This week, the 41st president of the United States, George Herbert Walker Bush, is being buried, and the nation which he led for four years, and served for a lifetime, is mourning. Or at least should be.
Accolades for the senior President Bush have flooded in from disparate corners, and it has been good to see. Conveniently, and appropriately, forgotten is much of the vitriol that was directed toward the man from the left while he was president. For those who were around then, the hostility he endured from opponents of the military actions in Panama and Kuwait foreshadowed what his son would endure a decade later (though the rapid and unequivocal success of Desert Storm did serve to offer a limit to the abuse, a limit unafforded to GWB). He was criticized, expectedly one supposes, for policy decisions, but seemed also to be a target for petty class jealousies. One recalls, for instance, a NYT’s piece (I forget the author) which castigated his bearing of three first names as being somehow indicative of aristocratic aloofness, and lampooned, among other things, his Andover education for the same pointless reason.
Criticism, of course, came from the right as well; particularly revolving around the reversal of his “read my lips: no new taxes” oath he offered at the 1988 Republican National Convention – a pledge which became, arguably, anachronistic in light of the deficit-explosion created by the Savings and Loan collapse, which he could not, two years earlier, have foreseen.
It is fitting that President Bush’s successes have been highlighted this week, even as those accomplishments have garnered distressingly little notoriety in the pantheon on American popular history. It could be because Mr. Bush served only a single term; but it is accurate to say that he was perhaps the most consequential one-term president of the 20thcentury. His brilliant execution of the first Gulf War, which propelled him to popularity levels virtually unimaginable in the last decade, would have been enough. But it must not be forgotten that GHW Bush navigated the U.S., and the world, through the end of the Cold War and the collapse of the Soviet Union and the grotesque, dehumanizing ideology it existed to inflict. This was perhaps the most epochal event in U.S. and world history of the last 100 years, and leading the free world through this time as ably as he did was a task which could not be borne by a lesser man.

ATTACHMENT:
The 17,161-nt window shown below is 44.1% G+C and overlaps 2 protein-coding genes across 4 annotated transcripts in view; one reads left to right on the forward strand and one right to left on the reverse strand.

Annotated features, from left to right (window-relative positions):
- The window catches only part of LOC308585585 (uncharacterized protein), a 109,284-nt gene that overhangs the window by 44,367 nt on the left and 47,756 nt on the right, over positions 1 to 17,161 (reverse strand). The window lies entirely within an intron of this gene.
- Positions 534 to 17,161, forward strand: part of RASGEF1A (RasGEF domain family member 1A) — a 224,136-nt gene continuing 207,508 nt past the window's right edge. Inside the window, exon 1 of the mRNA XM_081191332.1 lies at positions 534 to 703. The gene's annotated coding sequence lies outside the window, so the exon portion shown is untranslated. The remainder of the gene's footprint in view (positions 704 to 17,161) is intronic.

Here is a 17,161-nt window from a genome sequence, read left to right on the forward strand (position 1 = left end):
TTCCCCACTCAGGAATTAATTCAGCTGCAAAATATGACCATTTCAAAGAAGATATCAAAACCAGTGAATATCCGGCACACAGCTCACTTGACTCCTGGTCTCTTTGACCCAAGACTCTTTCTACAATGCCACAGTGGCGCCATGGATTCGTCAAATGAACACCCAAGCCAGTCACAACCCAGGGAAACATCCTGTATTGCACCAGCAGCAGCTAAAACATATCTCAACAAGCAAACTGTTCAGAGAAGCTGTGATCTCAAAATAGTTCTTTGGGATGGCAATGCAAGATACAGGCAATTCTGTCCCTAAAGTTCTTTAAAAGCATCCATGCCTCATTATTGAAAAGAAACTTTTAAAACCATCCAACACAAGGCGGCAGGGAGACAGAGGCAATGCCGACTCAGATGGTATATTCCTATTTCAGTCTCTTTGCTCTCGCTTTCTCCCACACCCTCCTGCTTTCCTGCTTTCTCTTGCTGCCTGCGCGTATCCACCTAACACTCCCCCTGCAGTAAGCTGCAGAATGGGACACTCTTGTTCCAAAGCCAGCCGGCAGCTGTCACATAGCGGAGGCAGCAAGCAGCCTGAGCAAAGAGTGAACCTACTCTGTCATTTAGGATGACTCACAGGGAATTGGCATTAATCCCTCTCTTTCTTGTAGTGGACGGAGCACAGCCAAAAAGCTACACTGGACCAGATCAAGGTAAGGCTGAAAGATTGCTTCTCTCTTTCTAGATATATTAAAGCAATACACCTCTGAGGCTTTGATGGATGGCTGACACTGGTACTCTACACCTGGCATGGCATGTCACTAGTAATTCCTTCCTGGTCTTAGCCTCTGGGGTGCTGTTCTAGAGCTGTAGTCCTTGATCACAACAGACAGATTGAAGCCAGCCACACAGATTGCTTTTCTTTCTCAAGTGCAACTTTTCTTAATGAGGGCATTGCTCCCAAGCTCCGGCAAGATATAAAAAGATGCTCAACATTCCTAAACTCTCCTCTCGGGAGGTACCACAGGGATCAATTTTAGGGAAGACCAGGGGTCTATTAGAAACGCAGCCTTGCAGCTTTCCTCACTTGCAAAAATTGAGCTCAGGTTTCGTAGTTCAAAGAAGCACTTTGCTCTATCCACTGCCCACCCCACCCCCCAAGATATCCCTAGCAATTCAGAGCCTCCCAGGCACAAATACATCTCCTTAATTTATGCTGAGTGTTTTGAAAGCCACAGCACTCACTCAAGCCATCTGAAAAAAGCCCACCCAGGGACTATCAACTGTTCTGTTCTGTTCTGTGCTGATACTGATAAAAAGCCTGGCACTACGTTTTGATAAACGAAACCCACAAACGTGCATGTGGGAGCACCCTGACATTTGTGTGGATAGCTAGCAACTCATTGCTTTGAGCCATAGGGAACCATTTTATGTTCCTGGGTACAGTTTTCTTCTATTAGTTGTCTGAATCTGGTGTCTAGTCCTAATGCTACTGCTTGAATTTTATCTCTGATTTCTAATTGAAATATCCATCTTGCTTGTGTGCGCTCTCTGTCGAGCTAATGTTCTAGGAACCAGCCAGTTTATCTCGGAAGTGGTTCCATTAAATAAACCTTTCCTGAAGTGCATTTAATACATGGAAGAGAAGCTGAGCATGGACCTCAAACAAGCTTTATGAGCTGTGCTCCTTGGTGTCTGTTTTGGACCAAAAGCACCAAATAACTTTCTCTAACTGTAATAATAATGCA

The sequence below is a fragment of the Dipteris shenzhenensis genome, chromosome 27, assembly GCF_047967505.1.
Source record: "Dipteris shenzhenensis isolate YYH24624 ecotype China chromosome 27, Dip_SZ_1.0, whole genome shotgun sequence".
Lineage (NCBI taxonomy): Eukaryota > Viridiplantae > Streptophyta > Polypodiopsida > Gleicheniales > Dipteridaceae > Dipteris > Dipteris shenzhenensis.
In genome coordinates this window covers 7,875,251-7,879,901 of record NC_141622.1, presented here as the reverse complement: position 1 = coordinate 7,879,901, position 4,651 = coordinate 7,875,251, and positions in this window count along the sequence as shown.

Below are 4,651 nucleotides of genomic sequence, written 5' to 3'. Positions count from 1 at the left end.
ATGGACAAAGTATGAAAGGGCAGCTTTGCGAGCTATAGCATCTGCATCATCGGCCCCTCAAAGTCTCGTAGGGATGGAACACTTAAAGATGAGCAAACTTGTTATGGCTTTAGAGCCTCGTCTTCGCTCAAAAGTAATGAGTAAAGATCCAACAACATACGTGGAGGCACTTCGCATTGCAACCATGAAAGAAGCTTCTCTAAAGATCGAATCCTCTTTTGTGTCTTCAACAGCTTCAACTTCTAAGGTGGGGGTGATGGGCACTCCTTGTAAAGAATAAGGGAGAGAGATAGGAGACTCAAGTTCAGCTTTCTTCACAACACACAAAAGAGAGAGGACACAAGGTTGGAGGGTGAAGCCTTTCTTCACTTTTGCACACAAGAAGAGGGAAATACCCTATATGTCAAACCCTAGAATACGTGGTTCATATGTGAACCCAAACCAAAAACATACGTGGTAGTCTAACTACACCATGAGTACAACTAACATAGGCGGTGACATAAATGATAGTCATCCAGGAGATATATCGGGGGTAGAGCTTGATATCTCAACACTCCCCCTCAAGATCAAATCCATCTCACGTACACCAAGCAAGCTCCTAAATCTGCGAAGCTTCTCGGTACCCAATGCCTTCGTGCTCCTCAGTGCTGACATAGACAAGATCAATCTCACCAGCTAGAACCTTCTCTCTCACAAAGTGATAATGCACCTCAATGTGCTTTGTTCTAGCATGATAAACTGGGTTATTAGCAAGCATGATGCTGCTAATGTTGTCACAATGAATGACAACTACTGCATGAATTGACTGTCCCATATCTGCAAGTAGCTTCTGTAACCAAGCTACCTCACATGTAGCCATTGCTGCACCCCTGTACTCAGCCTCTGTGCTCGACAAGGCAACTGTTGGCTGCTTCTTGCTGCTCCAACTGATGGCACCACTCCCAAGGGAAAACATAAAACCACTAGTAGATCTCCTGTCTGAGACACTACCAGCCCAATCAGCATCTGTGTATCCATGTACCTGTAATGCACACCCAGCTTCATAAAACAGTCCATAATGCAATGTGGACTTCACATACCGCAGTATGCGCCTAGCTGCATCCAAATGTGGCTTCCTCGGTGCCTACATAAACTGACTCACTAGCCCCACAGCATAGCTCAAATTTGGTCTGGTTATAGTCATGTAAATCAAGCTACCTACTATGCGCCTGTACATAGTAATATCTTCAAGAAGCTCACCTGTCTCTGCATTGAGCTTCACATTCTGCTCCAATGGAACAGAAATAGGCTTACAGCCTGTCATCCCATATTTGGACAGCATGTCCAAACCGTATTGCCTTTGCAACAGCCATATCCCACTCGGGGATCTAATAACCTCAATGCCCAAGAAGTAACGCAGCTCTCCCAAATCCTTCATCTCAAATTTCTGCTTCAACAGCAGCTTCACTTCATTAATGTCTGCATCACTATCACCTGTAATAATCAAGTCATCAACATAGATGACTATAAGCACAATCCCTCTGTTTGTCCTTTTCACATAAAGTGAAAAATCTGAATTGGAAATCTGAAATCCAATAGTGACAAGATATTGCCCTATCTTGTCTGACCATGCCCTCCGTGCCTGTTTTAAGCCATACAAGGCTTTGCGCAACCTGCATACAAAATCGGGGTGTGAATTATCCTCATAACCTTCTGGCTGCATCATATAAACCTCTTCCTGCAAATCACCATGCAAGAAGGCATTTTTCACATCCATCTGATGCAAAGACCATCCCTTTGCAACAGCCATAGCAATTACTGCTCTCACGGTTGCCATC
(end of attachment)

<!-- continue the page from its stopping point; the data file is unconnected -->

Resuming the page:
Substantial attention, properly and blissfully, has been devoted less to the ephemeral political happenings of his day, and more to the man’s stellar character. Indeed, his election in 1988 may have represented the last time that character still mattered in presidential politics (his son notwithstanding). Mr. Bush, by all accounts public and private, personified traits all too often viewed as trite or archaic today – duty, class, loyalty, and above all honour. These are traits that were endemic to his generation, and which appear to dying out with it.
Perhaps the most poignant image of the past few days was captured when former Senator Bob Dole – Bush’s 1988 primary opponent, and fellow WWII combat veteran – stood for what may be one of his last times from his wheelchair and saluted the flag-draped casket with a frail left hand (his right arm remaining crippled to this day from wounds received in Italy 74 years ago.) In that moment, one got the sense that Sen. Dole was saying goodbye not only to an old friend, but to the generation, the Greatest Generation, which that old friend represented. GHW Bush was the last American president from that era, and his passing is symbolic of that generations passing. Part of the grief that ought to be felt in this nation is at the distinct, and deeply troubling possibility that the values and character embodied and lived by that generation are passing with it.
Those men and women, contemporaries of President GHW Bush, born amongst the tribulations of the Depression, forged in the crucible of WWII, who defeated the Nazis and the Japanese as youngsters, and ultimately defeated Soviet communism by their retirement years, vouchsafed us a nation, a civilization, a way of life, and an example of how to live it.
It may be true, as the saying goes, that we will never again see a man the likes of George Herbert Walker Bush; but for the sake of our country and our civilization, I pray we have not given up on trying.
Kelly Sloan is a political and public affairs consultant and recovering journalist based in Denver. He is also an energy and environmental policy fellow at Centennial Institute.